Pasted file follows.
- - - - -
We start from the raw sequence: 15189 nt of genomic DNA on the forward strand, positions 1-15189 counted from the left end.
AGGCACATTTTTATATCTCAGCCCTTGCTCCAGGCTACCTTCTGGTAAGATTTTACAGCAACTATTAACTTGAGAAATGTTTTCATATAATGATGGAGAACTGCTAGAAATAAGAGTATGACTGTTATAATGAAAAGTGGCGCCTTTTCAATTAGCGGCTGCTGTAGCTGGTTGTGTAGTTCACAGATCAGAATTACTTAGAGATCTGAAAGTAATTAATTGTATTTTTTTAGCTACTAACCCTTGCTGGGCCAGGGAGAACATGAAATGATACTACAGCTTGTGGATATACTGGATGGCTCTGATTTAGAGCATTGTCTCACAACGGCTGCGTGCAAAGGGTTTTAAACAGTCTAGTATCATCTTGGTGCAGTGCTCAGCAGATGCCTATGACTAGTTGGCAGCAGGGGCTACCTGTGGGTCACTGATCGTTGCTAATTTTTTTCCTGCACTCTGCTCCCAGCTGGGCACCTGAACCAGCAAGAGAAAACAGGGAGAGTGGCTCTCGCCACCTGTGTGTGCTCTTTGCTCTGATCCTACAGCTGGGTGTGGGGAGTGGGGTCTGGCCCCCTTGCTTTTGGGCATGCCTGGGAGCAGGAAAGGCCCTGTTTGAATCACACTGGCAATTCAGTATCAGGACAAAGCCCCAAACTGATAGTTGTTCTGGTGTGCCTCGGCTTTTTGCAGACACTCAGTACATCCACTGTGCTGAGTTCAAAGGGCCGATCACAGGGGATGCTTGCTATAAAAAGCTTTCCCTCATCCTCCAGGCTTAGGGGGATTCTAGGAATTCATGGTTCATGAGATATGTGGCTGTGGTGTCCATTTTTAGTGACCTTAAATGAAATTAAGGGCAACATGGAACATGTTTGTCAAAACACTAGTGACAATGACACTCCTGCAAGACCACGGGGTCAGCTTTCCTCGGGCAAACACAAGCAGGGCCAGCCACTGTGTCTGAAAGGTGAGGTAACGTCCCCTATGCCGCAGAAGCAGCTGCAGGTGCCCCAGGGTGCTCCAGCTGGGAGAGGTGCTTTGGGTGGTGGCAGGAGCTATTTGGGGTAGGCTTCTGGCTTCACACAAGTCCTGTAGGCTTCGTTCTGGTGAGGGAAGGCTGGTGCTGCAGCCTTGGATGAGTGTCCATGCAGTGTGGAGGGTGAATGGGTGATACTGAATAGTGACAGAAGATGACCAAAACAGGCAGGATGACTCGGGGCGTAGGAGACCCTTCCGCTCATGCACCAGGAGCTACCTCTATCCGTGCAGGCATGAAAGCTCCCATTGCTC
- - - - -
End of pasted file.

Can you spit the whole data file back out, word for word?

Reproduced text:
We start from the raw sequence: 15189 nt of genomic DNA on the forward strand, positions 1-15189 counted from the left end.
AGGCACATTTTTATATCTCAGCCCTTGCTCCAGGCTACCTTCTGGTAAGATTTTACAGCAACTATTAACTTGAGAAATGTTTTCATATAATGATGGAGAACTGCTAGAAATAAGAGTATGACTGTTATAATGAAAAGTGGCGCCTTTTCAATTAGCGGCTGCTGTAGCTGGTTGTGTAGTTCACAGATCAGAATTACTTAGAGATCTGAAAGTAATTAATTGTATTTTTTTAGCTACTAACCCTTGCTGGGCCAGGGAGAACATGAAATGATACTACAGCTTGTGGATATACTGGATGGCTCTGATTTAGAGCATTGTCTCACAACGGCTGCGTGCAAAGGGTTTTAAACAGTCTAGTATCATCTTGGTGCAGTGCTCAGCAGATGCCTATGACTAGTTGGCAGCAGGGGCTACCTGTGGGTCACTGATCGTTGCTAATTTTTTTCCTGCACTCTGCTCCCAGCTGGGCACCTGAACCAGCAAGAGAAAACAGGGAGAGTGGCTCTCGCCACCTGTGTGTGCTCTTTGCTCTGATCCTACAGCTGGGTGTGGGGAGTGGGGTCTGGCCCCCTTGCTTTTGGGCATGCCTGGGAGCAGGAAAGGCCCTGTTTGAATCACACTGGCAATTCAGTATCAGGACAAAGCCCCAAACTGATAGTTGTTCTGGTGTGCCTCGGCTTTTTGCAGACACTCAGTACATCCACTGTGCTGAGTTCAAAGGGCCGATCACAGGGGATGCTTGCTATAAAAAGCTTTCCCTCATCCTCCAGGCTTAGGGGGATTCTAGGAATTCATGGTTCATGAGATATGTGGCTGTGGTGTCCATTTTTAGTGACCTTAAATGAAATTAAGGGCAACATGGAACATGTTTGTCAAAACACTAGTGACAATGACACTCCTGCAAGACCACGGGGTCAGCTTTCCTCGGGCAAACACAAGCAGGGCCAGCCACTGTGTCTGAAAGGTGAGGTAACGTCCCCTATGCCGCAGAAGCAGCTGCAGGTGCCCCAGGGTGCTCCAGCTGGGAGAGGTGCTTTGGGTGGTGGCAGGAGCTATTTGGGGTAGGCTTCTGGCTTCACACAAGTCCTGTAGGCTTCGTTCTGGTGAGGGAAGGCTGGTGCTGCAGCCTTGGATGAGTGTCCATGCAGTGTGGAGGGTGAATGGGTGATACTGAATAGTGACAGAAGATGACCAAAACAGGCAGGATGACTCGGGGCGTAGGAGACCCTTCCGCTCATGCACCAGGAGCTACCTCTATCCGTGCAGGCATGAAAGCTCCCATTGCTC